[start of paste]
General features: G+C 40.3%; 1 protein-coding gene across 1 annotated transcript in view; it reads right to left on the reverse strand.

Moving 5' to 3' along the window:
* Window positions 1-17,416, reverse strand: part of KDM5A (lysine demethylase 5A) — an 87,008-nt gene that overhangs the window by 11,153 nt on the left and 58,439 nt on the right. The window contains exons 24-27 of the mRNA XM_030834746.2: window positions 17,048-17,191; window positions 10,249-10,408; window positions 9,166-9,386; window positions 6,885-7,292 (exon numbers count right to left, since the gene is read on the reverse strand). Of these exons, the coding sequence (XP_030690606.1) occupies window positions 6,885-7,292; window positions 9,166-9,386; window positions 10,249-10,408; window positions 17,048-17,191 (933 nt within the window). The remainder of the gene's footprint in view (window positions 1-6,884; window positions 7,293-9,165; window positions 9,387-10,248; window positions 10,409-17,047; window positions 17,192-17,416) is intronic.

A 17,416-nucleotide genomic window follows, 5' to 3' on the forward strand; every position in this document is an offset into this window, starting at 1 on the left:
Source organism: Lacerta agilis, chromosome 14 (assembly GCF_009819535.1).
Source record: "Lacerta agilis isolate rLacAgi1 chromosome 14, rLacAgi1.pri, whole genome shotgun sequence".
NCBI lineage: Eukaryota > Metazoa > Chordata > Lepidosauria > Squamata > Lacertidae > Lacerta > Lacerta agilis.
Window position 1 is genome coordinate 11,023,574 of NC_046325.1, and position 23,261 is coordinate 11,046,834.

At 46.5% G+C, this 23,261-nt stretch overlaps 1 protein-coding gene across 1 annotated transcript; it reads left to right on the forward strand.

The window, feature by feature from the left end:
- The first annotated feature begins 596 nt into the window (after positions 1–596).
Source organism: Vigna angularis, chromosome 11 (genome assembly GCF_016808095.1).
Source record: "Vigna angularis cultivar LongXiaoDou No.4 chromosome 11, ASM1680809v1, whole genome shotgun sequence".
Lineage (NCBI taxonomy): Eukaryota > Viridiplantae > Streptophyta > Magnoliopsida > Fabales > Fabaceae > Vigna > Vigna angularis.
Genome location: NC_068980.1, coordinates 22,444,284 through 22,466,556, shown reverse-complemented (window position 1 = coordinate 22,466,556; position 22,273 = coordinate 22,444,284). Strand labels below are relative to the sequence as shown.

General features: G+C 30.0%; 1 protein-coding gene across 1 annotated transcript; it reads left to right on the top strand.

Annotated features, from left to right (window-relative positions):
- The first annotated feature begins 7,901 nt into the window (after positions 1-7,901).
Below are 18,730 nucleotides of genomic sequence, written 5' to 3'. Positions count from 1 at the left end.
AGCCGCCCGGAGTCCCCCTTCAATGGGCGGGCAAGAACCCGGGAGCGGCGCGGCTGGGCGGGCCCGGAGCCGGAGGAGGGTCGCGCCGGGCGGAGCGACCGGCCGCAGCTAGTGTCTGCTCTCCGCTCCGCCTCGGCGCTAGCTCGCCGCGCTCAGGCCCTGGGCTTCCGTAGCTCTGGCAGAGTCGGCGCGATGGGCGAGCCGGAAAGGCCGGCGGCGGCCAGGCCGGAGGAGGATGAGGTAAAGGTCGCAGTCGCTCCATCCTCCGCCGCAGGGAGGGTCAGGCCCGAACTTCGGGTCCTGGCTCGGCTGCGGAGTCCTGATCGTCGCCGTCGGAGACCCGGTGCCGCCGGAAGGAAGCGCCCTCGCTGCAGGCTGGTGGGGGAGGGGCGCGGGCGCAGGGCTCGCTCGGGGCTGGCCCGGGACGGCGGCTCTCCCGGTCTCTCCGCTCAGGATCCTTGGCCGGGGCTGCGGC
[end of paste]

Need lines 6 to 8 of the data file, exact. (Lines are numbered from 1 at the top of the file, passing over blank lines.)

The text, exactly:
Source record: "Lacerta agilis isolate rLacAgi1 chromosome 14, rLacAgi1.pri, whole genome shotgun sequence".
NCBI lineage: Eukaryota > Metazoa > Chordata > Lepidosauria > Squamata > Lacertidae > Lacerta > Lacerta agilis.
Window position 1 is genome coordinate 11,023,574 of NC_046325.1, and position 23,261 is coordinate 11,046,834.